Nor are matters helped by the language used by those who enjoy supremacy within the media and dominance of the political stage. That there are people within Europe who harbour abhorrent far-right beliefs is doubtless true, but they do not include the majority of people who are sceptical about the prudence of continuous waves of Middle Eastern immigration and troubled by the inability of Islam to harmoniously accept Western norms. It would doubtless not occur to the champions of opening Europe’s borders that they themselves are the architects of the shadowy right-wing movements that they fear the most.
It is at best ironic that France and Germany will champion the religious beliefs of Middle Eastern and North African migrants while decrying the conservative Christian values of Eastern European countries that were once behind the Iron Curtain or were within the Soviet Union, itself. This in turn will exacerbate the considerable exasperation already expressed by the likes of Poland and Bulgaria towards Brussels, Paris, and Berlin. The EU, it seems, values equality – but some EU members are more equal than others. The pathetic and prissy treatment of Britain since its democratic vote to leave the European Union likewise demonstrates Brussels’ ill feeling towards democracy.
Whether it’s in regards to Russia’s threat to the Free World or waves of Middle Eastern migrants, the answer lies in the obvious – the European Union is simply too big; it is composed of too many cultures and political perspectives; and, despite Brussels’ claim that it values diversity over all other issues, this does not include a deviation from what it considers its own norms. As matters currently stand, the EU runs the risk of collapsing under its own weight; it could quite easily lose the enthusiasm of its East European members with its positions on illegal Middle Eastern migrants, and though France and Germany have supplied Ukraine with significant military aid, it has never been granted with the wholehearted support of Britain, the United States or Poland.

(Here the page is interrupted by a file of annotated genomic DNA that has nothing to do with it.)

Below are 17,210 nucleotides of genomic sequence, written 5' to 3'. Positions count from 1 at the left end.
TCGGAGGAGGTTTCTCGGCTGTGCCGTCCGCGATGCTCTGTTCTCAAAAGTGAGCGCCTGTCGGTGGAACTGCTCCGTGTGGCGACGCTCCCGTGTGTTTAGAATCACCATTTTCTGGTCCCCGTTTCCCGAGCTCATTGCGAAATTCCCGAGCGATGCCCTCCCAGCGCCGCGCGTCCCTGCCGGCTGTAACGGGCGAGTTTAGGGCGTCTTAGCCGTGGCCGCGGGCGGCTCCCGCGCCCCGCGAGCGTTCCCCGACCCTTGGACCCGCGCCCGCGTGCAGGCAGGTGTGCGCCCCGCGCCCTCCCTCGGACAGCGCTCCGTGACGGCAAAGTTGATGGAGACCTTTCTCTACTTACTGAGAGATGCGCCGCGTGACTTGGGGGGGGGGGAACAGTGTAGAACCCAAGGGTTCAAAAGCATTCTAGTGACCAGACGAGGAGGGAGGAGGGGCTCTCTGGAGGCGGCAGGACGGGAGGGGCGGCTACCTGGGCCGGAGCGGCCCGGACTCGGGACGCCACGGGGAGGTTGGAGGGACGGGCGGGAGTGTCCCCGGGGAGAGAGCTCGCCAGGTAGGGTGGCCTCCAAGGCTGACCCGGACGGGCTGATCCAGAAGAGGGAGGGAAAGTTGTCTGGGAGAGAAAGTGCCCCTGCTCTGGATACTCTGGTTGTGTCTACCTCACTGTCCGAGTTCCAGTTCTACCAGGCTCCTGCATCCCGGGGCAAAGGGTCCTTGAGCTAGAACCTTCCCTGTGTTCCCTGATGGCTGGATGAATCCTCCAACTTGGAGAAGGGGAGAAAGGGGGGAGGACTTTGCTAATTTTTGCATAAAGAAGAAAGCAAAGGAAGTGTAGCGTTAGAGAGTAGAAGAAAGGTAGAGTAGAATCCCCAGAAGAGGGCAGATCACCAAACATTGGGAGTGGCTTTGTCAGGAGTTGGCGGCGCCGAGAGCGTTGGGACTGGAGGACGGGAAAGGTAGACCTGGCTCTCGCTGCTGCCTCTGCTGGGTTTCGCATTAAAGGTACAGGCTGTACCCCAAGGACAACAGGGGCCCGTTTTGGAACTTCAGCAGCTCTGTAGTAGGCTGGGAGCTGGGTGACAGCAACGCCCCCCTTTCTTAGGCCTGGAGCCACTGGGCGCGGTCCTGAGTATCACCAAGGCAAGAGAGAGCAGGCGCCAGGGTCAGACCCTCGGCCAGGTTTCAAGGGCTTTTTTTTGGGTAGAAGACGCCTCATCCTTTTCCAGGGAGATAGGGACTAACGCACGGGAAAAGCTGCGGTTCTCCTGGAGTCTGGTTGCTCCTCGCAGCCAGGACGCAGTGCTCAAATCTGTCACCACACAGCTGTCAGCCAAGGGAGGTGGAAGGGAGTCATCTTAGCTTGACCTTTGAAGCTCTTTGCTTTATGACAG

Although it is perhaps not too late to save the European project, it would require a political approach as radical as it would honest, and little of what Brussels currently exhibits in its class of political heavyweights suggests that this is likely. Eurosceptics across the continent would delight in the collapse of the EU, and see it as proof that cooperation between nation-states does not mean federalisation is either desirable or inevitable, they would also not be alone.
Moscow would doubtless be the most pleased observer, and in losing its physical battle in Ukraine, could still win its undeclared political war against the European project and all of the values that it allegedly stands for.
To prevent this, the Europhiles would need to take measures that are demonstrably beyond them. Europe’s entire recent history has consisted of acts rooted in little more than moral exhibitionism, which is then followed by catastrophic socio-political consequences, and either denials that mistakes were made – e.g. Former German Chancellor Angela Merkel’s admitting that not letting Georgia and Ukraine into NATO in 2008 was an error – or refusal to acknowledge any responsibility for their misdeeds.
Honest conversations towards immigration, an end to their reflexive hatred for the conservative social values of Eastern Europe, and greater cohesion in acknowledging security threats would be significant steps in rebranding the EU as an effective political body with a legitimate claim as a form of a future government. The European federalists and the Brussels Bubble true believers would also have to publicly take responsibility for the damage done by their two-decade-old cosy relationship with the Kremlin, as well as their penchant for doing political business that has more in common with Soviet politburo members, rather than the defenders of democracy that they claim to be.
Sadly, such a Herculean task appears to be beyond the EU’s limited abilities at this time.